When making sourcing decisions, many firms consider only the direct and most visible supply-chain costs, such as unit production costs and ocean-shipping costs. Often ignored are the hidden direct and indirect costs in long supply chains, and their impact on profitability. As supply chains lengthen, supply-chain disruptions undercut the ability of manufacturers and retailers to satisfy market demands. Supply-chain disruptions add costs by forcing companies to increase inventories, to juggle production and shipping schedules, to incur excessive backordering, and to airfreight or discount the prices of goods that were not in the right place at the right time. The question is, can higher incidence of supply-chain disruptions in intercontinental supply chains justify keeping the domestic suppliers? To address the question, this paper presents a hybrid continuousreview inventory model for dual intercontinental and domestic outsourcing. The conditions for domestic outsourcing only, for intercontinental outsourcing, and for dual outsourcing were established. The problem of minimising the long-run average cost of outsourcing was investigated, and mathematical optimisation was used to illustrate the model. It is shown that if the cost of service failure outweighs the cost differential between domestic and intercontinental outsourcing, keeping domestic suppliers may be a good option.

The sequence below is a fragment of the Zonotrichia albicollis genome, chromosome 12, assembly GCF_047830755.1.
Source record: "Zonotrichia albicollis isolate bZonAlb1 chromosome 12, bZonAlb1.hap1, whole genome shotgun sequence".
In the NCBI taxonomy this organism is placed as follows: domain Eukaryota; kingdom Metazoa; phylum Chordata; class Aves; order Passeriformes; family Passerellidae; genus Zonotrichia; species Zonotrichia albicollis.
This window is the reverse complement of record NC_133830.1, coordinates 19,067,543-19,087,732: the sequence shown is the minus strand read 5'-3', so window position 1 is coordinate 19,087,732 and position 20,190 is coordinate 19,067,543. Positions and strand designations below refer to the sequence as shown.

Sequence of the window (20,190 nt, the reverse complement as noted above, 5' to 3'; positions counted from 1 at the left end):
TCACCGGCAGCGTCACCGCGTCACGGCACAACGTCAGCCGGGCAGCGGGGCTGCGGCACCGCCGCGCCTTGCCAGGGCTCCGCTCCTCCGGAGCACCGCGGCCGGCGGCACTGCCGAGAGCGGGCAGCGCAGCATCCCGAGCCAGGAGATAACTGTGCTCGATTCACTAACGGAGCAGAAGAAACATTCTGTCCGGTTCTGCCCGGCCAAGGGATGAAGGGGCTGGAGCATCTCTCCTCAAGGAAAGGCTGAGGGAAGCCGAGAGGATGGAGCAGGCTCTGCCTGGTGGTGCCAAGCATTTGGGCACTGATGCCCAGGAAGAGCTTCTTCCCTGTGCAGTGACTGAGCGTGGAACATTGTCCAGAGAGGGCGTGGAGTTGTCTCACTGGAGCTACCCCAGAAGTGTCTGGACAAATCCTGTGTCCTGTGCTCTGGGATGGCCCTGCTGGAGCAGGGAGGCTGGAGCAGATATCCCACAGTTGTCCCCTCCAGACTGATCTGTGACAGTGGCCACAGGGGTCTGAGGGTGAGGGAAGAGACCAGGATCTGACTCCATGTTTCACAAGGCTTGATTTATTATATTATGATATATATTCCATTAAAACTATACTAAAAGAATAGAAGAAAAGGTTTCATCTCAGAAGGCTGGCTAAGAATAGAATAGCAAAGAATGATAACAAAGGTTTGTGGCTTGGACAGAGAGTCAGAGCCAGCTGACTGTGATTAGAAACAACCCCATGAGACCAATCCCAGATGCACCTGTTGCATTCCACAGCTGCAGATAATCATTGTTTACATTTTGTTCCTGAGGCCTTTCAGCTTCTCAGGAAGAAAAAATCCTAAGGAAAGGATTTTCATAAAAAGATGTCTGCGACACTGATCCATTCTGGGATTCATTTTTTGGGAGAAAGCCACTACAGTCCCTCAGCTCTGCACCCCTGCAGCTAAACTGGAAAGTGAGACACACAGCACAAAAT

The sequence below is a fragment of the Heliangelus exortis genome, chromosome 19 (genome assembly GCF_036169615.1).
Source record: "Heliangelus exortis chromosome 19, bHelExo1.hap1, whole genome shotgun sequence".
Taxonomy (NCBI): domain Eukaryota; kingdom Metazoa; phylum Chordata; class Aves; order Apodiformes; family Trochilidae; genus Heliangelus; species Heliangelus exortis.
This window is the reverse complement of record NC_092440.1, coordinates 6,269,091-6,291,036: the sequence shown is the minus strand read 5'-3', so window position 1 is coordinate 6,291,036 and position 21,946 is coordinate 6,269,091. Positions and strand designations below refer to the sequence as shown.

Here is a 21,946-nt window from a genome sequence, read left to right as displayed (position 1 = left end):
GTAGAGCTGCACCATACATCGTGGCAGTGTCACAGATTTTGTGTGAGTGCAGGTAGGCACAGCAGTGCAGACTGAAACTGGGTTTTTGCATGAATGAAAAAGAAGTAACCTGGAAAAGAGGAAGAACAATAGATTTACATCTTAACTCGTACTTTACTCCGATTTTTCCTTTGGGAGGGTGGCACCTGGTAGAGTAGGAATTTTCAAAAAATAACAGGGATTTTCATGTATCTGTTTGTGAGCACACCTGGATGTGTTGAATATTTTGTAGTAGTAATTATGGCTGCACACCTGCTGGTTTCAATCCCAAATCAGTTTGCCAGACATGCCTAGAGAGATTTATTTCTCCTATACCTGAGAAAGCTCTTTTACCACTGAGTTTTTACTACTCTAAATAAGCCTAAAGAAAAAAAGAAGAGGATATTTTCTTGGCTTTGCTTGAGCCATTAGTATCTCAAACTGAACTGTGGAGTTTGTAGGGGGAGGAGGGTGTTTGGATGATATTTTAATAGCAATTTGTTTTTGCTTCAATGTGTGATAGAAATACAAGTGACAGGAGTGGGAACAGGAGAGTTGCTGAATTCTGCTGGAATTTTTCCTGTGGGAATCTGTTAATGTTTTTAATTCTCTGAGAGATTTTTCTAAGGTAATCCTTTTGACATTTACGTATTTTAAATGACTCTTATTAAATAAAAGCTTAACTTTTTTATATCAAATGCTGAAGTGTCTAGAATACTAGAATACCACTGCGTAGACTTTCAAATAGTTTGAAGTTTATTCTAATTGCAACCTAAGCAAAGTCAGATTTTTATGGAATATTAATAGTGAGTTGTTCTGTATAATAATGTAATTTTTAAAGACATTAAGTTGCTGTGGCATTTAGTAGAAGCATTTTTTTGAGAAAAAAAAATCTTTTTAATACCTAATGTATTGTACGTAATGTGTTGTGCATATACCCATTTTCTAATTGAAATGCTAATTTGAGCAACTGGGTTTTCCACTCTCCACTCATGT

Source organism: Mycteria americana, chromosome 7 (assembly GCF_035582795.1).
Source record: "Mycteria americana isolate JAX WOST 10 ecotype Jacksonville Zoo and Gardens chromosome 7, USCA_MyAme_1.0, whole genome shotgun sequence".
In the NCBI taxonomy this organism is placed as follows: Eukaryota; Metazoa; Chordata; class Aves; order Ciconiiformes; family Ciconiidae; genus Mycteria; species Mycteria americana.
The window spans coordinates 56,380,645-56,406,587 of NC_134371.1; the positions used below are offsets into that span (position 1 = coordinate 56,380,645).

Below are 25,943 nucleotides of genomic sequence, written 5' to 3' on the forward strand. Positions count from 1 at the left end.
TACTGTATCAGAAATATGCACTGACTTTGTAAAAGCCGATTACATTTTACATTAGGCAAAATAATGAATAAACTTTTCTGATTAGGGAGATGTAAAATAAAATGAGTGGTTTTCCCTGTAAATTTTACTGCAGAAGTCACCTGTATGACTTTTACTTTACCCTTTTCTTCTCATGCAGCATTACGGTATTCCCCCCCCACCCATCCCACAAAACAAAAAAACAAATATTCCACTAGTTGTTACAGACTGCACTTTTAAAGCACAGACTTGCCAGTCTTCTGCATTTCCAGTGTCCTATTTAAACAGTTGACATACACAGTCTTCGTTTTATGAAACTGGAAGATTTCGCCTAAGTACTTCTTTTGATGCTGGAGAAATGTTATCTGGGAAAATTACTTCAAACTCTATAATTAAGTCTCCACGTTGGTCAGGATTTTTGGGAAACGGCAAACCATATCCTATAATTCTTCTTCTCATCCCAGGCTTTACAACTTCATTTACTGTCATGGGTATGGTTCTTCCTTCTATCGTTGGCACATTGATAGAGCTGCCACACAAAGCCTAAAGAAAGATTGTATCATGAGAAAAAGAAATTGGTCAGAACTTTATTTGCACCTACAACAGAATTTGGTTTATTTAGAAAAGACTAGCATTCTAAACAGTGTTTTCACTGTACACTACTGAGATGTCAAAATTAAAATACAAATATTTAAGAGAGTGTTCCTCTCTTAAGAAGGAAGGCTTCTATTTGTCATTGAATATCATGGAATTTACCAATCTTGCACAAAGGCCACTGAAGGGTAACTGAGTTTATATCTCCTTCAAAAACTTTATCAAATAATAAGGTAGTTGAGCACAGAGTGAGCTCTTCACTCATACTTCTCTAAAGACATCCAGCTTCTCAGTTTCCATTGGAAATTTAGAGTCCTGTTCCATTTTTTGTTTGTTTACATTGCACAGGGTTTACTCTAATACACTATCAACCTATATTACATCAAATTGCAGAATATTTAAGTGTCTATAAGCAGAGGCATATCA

- Hybrid continuous-review inventory model
- Intercontinental supply chain
- Lead time
ASJC Scopus subject areas
- Strategy and Management
- Management Science and Operations Research
- Industrial and Manufacturing Engineering